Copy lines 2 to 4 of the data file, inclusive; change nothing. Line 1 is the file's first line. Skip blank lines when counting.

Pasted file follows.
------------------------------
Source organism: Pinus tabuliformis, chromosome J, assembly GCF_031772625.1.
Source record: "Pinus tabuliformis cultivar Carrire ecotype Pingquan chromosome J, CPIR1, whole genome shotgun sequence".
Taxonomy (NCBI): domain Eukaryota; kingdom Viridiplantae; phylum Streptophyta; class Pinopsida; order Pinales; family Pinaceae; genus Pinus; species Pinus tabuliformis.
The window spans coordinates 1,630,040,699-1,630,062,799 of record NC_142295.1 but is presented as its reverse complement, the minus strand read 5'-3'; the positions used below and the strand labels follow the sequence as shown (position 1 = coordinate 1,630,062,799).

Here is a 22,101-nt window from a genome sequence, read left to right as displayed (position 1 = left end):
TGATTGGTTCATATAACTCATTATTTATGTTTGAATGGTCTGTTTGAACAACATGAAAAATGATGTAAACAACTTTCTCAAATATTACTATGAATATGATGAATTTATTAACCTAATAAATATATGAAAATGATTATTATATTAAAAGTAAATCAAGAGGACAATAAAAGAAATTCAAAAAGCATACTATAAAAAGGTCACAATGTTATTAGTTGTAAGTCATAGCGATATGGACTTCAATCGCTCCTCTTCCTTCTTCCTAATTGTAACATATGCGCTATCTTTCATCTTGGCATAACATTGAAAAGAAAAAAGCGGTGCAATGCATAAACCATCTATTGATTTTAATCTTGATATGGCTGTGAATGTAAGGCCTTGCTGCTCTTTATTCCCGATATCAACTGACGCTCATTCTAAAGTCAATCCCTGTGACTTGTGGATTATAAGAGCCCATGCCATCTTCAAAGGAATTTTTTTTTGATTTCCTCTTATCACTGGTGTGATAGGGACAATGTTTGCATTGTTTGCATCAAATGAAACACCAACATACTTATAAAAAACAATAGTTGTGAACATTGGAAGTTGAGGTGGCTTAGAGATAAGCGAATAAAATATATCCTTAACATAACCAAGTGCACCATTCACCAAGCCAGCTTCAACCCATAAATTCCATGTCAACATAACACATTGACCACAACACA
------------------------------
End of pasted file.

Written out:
Source record: "Pinus tabuliformis cultivar Carrire ecotype Pingquan chromosome J, CPIR1, whole genome shotgun sequence".
Taxonomy (NCBI): domain Eukaryota; kingdom Viridiplantae; phylum Streptophyta; class Pinopsida; order Pinales; family Pinaceae; genus Pinus; species Pinus tabuliformis.
The window spans coordinates 1,630,040,699-1,630,062,799 of record NC_142295.1 but is presented as its reverse complement, the minus strand read 5'-3'; the positions used below and the strand labels follow the sequence as shown (position 1 = coordinate 1,630,062,799).